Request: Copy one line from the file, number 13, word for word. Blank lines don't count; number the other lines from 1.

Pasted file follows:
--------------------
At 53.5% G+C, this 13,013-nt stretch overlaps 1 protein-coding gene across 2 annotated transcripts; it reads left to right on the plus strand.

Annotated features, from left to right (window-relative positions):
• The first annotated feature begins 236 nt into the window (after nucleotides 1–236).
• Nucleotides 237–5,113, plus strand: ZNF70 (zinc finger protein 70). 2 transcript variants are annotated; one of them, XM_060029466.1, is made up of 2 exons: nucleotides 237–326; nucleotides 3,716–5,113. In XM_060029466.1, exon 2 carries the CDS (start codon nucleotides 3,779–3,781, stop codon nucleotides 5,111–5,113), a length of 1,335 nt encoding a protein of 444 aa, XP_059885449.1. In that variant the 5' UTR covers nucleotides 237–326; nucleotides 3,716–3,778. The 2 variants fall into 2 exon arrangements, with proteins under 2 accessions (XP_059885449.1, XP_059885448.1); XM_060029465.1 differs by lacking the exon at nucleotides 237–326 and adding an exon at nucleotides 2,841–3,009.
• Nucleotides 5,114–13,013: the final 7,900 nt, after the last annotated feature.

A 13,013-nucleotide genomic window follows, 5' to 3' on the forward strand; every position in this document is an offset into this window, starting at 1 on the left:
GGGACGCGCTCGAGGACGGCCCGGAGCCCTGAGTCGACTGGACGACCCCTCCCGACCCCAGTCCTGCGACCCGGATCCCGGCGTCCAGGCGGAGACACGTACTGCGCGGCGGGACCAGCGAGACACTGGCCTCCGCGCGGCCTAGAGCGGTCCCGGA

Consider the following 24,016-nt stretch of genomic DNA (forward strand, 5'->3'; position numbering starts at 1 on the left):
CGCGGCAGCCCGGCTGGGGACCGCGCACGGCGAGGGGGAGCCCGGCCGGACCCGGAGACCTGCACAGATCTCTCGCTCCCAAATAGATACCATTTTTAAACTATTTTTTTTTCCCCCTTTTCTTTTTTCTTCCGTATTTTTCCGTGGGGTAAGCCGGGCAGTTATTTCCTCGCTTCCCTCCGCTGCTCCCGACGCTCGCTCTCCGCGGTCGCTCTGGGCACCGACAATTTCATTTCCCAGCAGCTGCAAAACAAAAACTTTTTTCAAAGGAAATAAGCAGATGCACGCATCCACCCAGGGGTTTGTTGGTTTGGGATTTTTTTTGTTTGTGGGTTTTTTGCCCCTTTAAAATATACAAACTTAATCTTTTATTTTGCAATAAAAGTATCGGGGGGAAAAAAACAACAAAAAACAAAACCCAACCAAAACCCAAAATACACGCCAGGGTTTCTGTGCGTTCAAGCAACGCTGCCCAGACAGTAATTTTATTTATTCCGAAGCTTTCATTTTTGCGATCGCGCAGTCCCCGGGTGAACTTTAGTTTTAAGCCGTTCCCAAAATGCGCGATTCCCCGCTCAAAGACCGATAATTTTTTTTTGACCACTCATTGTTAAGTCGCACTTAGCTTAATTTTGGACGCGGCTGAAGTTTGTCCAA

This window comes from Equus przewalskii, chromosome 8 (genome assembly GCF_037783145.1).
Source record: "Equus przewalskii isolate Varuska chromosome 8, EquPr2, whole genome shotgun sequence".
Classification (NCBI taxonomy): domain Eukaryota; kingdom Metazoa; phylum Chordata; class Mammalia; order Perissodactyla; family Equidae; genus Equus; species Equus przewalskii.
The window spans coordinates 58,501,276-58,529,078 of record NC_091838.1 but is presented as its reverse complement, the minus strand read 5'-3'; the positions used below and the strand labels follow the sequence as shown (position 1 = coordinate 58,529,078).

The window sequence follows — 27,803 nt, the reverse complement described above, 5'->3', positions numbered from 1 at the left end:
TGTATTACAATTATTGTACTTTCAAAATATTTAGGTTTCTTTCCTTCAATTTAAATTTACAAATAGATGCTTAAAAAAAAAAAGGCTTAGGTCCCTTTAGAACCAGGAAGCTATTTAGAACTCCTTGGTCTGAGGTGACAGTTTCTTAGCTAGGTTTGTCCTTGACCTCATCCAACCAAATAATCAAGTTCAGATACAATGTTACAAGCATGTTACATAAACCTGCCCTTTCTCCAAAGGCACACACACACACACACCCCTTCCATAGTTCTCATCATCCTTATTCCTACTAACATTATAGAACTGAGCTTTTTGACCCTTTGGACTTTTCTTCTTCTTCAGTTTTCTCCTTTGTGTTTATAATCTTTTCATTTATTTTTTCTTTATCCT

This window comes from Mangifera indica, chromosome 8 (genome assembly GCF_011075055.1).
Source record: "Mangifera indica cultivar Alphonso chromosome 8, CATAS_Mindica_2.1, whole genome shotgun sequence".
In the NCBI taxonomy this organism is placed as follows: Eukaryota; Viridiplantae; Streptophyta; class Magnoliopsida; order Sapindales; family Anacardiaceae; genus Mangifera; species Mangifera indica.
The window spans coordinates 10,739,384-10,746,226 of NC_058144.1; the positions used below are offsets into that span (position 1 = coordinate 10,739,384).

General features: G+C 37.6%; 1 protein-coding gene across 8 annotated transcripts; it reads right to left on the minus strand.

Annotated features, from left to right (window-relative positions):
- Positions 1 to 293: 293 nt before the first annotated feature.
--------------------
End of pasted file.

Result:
The window spans coordinates 58,501,276-58,529,078 of record NC_091838.1 but is presented as its reverse complement, the minus strand read 5'-3'; the positions used below and the strand labels follow the sequence as shown (position 1 = coordinate 58,529,078).